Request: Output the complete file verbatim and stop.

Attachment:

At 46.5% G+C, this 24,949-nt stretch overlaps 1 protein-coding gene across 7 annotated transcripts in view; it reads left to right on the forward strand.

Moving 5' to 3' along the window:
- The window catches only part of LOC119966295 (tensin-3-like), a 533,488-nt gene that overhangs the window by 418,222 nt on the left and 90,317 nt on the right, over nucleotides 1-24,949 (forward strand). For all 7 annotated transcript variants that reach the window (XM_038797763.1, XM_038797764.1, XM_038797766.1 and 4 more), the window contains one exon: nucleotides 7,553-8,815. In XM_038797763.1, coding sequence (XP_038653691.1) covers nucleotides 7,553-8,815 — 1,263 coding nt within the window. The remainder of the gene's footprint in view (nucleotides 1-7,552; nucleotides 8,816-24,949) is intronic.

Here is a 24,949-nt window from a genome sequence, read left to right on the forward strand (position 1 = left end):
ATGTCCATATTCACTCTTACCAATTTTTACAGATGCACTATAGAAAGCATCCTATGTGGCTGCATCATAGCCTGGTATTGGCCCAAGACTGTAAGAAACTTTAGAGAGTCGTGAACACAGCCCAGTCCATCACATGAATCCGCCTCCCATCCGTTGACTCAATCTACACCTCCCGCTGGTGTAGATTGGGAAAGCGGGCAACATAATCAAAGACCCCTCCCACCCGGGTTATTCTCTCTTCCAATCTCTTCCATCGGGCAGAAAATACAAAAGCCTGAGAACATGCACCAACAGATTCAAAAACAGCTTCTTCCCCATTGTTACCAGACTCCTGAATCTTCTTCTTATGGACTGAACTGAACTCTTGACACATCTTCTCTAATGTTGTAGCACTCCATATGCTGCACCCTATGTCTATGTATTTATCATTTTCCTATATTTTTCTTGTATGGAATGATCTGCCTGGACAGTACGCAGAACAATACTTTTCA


At 46.5% G+C, this 24,949-nt stretch overlaps 1 protein-coding gene across 7 annotated transcripts in view; it reads left to right on the forward strand.

Moving 5' to 3' along the window:
- The window catches only part of LOC119966295 (tensin-3-like), a 533,488-nt gene that overhangs the window by 418,222 nt on the left and 90,317 nt on the right, over nucleotides 1-24,949 (forward strand). For all 7 annotated transcript variants that reach the window (XM_038797763.1, XM_038797764.1, XM_038797766.1 and 4 more), the window contains one exon: nucleotides 7,553-8,815. In XM_038797763.1, coding sequence (XP_038653691.1) covers nucleotides 7,553-8,815 — 1,263 coding nt within the window. The remainder of the gene's footprint in view (nucleotides 1-7,552; nucleotides 8,816-24,949) is intronic.

Here is a 24,949-nt window from a genome sequence, read left to right on the forward strand (position 1 = left end):
ATGTCCATATTCACTCTTACCAATTTTTACAGATGCACTATAGAAAGCATCCTATGTGGCTGCATCATAGCCTGGTATTGGCCCAAGACTGTAAGAAACTTTAGAGAGTCGTGAACACAGCCCAGTCCATCACATGAATCCGCCTCCCATCCGTTGACTCAATCTACACCTCCCGCTGGTGTAGATTGGGAAAGCGGGCAACATAATCAAAGACCCCTCCCACCCGGGTTATTCTCTCTTCCAATCTCTTCCATCGGGCAGAAAATACAAAAGCCTGAGAACATGCACCAACAGATTCAAAAACAGCTTCTTCCCCATTGTTACCAGACTCCTGAATCTTCTTCTTATGGACTGAACTGAACTCTTGACACATCTTCTCTAATGTTGTAGCACTCCATATGCTGCACCCTATGTCTATGTATTTATCATTTTCCTATATTTTTCTTGTATGGAATGATCTGCCTGGACAGTACGCAGAACAATACTTTTCA